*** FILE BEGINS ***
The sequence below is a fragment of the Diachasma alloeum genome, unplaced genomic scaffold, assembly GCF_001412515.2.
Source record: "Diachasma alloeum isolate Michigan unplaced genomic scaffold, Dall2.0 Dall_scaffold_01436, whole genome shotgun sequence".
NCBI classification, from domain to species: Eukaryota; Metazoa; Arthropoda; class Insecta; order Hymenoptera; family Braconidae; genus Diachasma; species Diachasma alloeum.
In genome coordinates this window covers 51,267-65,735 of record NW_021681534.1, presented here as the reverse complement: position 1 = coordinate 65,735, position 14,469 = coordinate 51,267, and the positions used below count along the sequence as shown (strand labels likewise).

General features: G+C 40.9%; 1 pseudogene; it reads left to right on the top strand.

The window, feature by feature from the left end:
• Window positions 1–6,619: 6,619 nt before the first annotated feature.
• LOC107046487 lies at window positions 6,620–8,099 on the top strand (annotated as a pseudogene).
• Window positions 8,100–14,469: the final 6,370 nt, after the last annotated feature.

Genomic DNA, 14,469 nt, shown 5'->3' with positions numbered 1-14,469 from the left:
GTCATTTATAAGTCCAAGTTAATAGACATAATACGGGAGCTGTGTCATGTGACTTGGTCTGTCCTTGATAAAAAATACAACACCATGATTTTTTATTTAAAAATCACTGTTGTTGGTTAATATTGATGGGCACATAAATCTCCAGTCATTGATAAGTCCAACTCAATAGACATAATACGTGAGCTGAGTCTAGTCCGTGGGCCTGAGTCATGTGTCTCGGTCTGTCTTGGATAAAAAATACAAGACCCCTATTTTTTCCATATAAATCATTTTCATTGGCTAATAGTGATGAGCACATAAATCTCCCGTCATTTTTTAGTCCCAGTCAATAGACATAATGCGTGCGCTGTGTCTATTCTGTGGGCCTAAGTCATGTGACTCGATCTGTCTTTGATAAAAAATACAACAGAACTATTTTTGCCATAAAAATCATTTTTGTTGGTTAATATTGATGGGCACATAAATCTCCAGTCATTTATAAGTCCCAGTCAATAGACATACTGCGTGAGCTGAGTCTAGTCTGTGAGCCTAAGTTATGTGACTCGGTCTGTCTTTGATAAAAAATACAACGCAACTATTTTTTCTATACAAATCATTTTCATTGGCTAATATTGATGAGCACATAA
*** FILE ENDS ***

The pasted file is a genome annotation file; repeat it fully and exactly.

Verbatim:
The sequence below is a fragment of the Diachasma alloeum genome, unplaced genomic scaffold, assembly GCF_001412515.2.
Source record: "Diachasma alloeum isolate Michigan unplaced genomic scaffold, Dall2.0 Dall_scaffold_01436, whole genome shotgun sequence".
NCBI classification, from domain to species: Eukaryota; Metazoa; Arthropoda; class Insecta; order Hymenoptera; family Braconidae; genus Diachasma; species Diachasma alloeum.
In genome coordinates this window covers 51,267-65,735 of record NW_021681534.1, presented here as the reverse complement: position 1 = coordinate 65,735, position 14,469 = coordinate 51,267, and the positions used below count along the sequence as shown (strand labels likewise).

General features: G+C 40.9%; 1 pseudogene; it reads left to right on the top strand.

The window, feature by feature from the left end:
• Window positions 1–6,619: 6,619 nt before the first annotated feature.
• LOC107046487 lies at window positions 6,620–8,099 on the top strand (annotated as a pseudogene).
• Window positions 8,100–14,469: the final 6,370 nt, after the last annotated feature.

Genomic DNA, 14,469 nt, shown 5'->3' with positions numbered 1-14,469 from the left:
GTCATTTATAAGTCCAAGTTAATAGACATAATACGGGAGCTGTGTCATGTGACTTGGTCTGTCCTTGATAAAAAATACAACACCATGATTTTTTATTTAAAAATCACTGTTGTTGGTTAATATTGATGGGCACATAAATCTCCAGTCATTGATAAGTCCAACTCAATAGACATAATACGTGAGCTGAGTCTAGTCCGTGGGCCTGAGTCATGTGTCTCGGTCTGTCTTGGATAAAAAATACAAGACCCCTATTTTTTCCATATAAATCATTTTCATTGGCTAATAGTGATGAGCACATAAATCTCCCGTCATTTTTTAGTCCCAGTCAATAGACATAATGCGTGCGCTGTGTCTATTCTGTGGGCCTAAGTCATGTGACTCGATCTGTCTTTGATAAAAAATACAACAGAACTATTTTTGCCATAAAAATCATTTTTGTTGGTTAATATTGATGGGCACATAAATCTCCAGTCATTTATAAGTCCCAGTCAATAGACATACTGCGTGAGCTGAGTCTAGTCTGTGAGCCTAAGTTATGTGACTCGGTCTGTCTTTGATAAAAAATACAACGCAACTATTTTTTCTATACAAATCATTTTCATTGGCTAATATTGATGAGCACATAA